USES OF CASSIA
 
 
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Cassia
Cassia bark (both powdered and in whole, or "stick" form) is used as a flavouring agent, for candies, desserts, baked goods, and meat; it is specified in many curry recipes, where cinnamon is less suitable. Cassia is sometimes added to true cinnamon but is a much thicker, coarser product. Cassia is sold as pieces of bark (as pictured on the left) or as neat quills or sticks. Cassia sticks can be distinguished from true Cinnamon sticks in the following manner: Cinnamon sticks have many thin layers and can easily be made into powder using a coffee or spice grinder, whereas Cassia sticks are extremely hard, are usually made up of one thick layer and can break an electric spice or coffee grinder if one attempts to grind them without first breaking them into very small pieces
 
Health benefits and risks

Cassia is used in traditional Chinese medicine, where it is considered one of the 50 fundamental herbs.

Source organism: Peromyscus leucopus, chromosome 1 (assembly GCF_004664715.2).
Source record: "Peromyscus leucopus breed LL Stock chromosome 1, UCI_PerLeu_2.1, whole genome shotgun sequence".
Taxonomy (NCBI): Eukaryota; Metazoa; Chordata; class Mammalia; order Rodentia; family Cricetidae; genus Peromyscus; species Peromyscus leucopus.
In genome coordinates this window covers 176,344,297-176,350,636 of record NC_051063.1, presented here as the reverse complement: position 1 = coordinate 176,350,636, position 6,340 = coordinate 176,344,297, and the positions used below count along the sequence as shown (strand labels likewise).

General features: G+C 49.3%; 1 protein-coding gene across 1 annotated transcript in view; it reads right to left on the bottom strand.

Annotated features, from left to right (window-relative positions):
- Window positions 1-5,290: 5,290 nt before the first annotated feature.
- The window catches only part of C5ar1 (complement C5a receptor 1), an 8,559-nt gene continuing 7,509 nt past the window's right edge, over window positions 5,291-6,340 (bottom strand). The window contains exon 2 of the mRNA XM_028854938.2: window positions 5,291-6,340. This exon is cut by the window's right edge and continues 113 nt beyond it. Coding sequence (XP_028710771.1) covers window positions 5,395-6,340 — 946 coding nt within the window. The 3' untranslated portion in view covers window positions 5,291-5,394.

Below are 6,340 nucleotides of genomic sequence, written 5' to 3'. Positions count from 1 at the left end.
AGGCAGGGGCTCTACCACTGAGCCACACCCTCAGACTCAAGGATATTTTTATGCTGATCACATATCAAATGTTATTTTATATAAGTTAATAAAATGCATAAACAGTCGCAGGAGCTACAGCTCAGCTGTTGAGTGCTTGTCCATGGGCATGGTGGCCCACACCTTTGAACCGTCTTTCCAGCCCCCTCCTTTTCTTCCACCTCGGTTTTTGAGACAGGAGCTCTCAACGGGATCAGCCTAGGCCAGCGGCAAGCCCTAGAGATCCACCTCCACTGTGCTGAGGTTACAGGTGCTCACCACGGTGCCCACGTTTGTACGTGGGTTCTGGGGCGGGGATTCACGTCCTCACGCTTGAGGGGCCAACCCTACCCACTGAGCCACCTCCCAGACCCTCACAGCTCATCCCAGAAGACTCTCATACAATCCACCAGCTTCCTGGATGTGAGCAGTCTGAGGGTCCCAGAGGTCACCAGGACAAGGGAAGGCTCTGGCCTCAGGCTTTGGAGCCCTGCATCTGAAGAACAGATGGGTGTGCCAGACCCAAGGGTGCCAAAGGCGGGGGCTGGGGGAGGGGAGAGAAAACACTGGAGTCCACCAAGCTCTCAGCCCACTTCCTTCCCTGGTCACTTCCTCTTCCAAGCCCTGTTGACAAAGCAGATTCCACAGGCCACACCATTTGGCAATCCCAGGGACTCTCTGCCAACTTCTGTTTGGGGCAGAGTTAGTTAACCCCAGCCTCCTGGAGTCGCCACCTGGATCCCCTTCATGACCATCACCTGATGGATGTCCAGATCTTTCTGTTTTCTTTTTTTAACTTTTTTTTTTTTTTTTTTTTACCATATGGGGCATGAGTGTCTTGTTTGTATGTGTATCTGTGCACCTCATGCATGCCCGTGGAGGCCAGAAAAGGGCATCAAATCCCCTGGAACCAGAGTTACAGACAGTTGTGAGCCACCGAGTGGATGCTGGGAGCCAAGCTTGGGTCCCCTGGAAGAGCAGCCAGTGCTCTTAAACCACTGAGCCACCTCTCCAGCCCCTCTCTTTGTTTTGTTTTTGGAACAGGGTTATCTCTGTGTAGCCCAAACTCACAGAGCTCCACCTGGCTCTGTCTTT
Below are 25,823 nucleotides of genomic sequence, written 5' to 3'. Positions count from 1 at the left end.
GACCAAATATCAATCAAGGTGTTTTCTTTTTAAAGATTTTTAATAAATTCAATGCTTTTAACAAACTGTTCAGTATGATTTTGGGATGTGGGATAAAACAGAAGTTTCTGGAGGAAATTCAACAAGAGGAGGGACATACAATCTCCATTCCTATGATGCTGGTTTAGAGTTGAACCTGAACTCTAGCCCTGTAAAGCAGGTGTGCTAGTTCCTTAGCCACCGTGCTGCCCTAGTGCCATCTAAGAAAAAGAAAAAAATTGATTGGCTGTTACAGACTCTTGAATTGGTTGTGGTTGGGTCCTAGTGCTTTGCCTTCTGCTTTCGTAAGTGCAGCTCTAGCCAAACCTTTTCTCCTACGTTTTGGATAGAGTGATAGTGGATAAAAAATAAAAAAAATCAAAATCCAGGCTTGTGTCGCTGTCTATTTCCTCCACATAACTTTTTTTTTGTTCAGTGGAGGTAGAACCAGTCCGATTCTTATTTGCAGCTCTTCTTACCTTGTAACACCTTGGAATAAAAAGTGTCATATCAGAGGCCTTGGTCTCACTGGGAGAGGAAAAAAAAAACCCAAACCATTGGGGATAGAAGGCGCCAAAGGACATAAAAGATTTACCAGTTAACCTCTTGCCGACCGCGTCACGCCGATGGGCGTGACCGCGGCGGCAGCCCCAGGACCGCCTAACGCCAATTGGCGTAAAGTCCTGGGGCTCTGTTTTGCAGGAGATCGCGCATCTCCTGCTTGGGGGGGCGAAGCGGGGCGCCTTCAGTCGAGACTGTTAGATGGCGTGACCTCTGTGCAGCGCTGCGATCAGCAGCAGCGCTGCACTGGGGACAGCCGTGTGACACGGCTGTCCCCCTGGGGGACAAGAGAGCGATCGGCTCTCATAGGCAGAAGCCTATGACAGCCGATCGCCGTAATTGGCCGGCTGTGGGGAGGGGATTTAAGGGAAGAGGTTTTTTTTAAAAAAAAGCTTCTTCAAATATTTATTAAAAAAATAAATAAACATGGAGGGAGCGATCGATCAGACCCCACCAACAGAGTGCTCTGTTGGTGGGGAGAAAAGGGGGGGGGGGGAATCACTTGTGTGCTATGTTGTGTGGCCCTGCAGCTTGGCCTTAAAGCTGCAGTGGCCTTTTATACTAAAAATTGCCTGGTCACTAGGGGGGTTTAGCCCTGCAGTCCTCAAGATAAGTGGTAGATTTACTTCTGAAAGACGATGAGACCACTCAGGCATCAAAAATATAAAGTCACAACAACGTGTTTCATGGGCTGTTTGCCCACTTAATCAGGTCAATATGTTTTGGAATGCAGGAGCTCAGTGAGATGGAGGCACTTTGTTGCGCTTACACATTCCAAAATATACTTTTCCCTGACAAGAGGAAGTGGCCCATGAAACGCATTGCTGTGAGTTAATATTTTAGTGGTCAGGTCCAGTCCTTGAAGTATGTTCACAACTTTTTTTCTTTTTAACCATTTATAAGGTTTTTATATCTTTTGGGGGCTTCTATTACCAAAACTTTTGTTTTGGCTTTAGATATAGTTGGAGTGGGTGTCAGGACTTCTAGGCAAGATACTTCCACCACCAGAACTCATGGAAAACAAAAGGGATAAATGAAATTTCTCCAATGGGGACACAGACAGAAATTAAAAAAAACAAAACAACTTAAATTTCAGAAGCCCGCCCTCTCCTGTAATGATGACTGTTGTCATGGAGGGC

A 2003 study published in the DiabetesCare journal[1] followed Type 2 diabetics ingesting 1, 3 or 6 grams of cassia daily. Those taking 6 grams shows changes after 20 days, and those taking lesser doses showed changes after 40 days. Regardless of the amount of cassia taken, they reduced their mean fasting serum glucose levels 18–29%, their triglyceride levels 23–30%, their LDL cholesterol 7–27%, and their total cholesterol 12–26%, over others taking placebos.

The effects, which may even be produced by brewing a tea from cassia bark, may also be beneficial for non-diabetics to prevent and control elevated glucose and blood lipid levels. Cassia's effects on enhancing insulin sensitivity appear to be mediated by polyphenols ]. Despite these findings, cassia should not be used in place of anti-diabetic drugs, unless blood glucose levels are closely monitored and its use is combined with a strictly controlled diet and exercise program.

There is also much anecdotal evidence that consumption of cassia has a strong effect in lowering blood pressure, making it potentially useful to those suffering from hypertension. The USDA has three ongoing studies that are monitoring the blood pressure effect.

Though the spice has been used for thousands of years, there is concern that there is as yet no knowledge about the potential for toxic buildup of the fat-soluble components in cassia, as anything fat-soluble could potentially be subject to toxic buildup. There are no concluded long term clinical studies on the use of cassia for health reasons.

European health agencies have warned against consuming high amounts of cassia, due to a toxic component called coumarin.

 
 


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